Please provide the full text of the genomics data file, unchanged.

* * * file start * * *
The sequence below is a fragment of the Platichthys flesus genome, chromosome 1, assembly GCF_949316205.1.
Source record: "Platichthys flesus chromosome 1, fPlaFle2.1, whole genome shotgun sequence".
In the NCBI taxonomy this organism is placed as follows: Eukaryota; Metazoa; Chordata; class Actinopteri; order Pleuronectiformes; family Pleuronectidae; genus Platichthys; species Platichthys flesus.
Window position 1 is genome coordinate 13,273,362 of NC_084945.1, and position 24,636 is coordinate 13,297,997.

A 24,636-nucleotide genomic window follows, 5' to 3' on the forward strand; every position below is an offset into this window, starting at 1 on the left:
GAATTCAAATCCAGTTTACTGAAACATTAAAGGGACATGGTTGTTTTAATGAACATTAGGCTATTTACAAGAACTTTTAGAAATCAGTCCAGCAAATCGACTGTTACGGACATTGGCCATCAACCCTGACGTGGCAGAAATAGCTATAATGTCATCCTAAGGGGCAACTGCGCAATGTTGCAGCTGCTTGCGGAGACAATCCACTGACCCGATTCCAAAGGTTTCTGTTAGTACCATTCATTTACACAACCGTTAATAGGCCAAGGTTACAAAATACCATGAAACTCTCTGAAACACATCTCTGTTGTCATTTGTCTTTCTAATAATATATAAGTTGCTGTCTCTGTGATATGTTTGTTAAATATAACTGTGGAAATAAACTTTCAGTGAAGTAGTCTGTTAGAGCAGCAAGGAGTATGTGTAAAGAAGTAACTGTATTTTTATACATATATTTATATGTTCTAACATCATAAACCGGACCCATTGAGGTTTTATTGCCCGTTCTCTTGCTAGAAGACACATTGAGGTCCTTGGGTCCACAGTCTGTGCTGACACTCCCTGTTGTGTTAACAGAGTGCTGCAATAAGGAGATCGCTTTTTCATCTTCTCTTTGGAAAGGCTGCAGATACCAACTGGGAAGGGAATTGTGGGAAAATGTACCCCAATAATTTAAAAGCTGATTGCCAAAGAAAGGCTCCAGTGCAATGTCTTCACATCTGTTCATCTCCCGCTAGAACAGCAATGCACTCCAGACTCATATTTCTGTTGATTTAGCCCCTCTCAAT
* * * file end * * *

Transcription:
The sequence below is a fragment of the Platichthys flesus genome, chromosome 1, assembly GCF_949316205.1.
Source record: "Platichthys flesus chromosome 1, fPlaFle2.1, whole genome shotgun sequence".
In the NCBI taxonomy this organism is placed as follows: Eukaryota; Metazoa; Chordata; class Actinopteri; order Pleuronectiformes; family Pleuronectidae; genus Platichthys; species Platichthys flesus.
Window position 1 is genome coordinate 13,273,362 of NC_084945.1, and position 24,636 is coordinate 13,297,997.

A 24,636-nucleotide genomic window follows, 5' to 3' on the forward strand; every position below is an offset into this window, starting at 1 on the left:
GAATTCAAATCCAGTTTACTGAAACATTAAAGGGACATGGTTGTTTTAATGAACATTAGGCTATTTACAAGAACTTTTAGAAATCAGTCCAGCAAATCGACTGTTACGGACATTGGCCATCAACCCTGACGTGGCAGAAATAGCTATAATGTCATCCTAAGGGGCAACTGCGCAATGTTGCAGCTGCTTGCGGAGACAATCCACTGACCCGATTCCAAAGGTTTCTGTTAGTACCATTCATTTACACAACCGTTAATAGGCCAAGGTTACAAAATACCATGAAACTCTCTGAAACACATCTCTGTTGTCATTTGTCTTTCTAATAATATATAAGTTGCTGTCTCTGTGATATGTTTGTTAAATATAACTGTGGAAATAAACTTTCAGTGAAGTAGTCTGTTAGAGCAGCAAGGAGTATGTGTAAAGAAGTAACTGTATTTTTATACATATATTTATATGTTCTAACATCATAAACCGGACCCATTGAGGTTTTATTGCCCGTTCTCTTGCTAGAAGACACATTGAGGTCCTTGGGTCCACAGTCTGTGCTGACACTCCCTGTTGTGTTAACAGAGTGCTGCAATAAGGAGATCGCTTTTTCATCTTCTCTTTGGAAAGGCTGCAGATACCAACTGGGAAGGGAATTGTGGGAAAATGTACCCCAATAATTTAAAAGCTGATTGCCAAAGAAAGGCTCCAGTGCAATGTCTTCACATCTGTTCATCTCCCGCTAGAACAGCAATGCACTCCAGACTCATATTTCTGTTGATTTAGCCCCTCTCAAT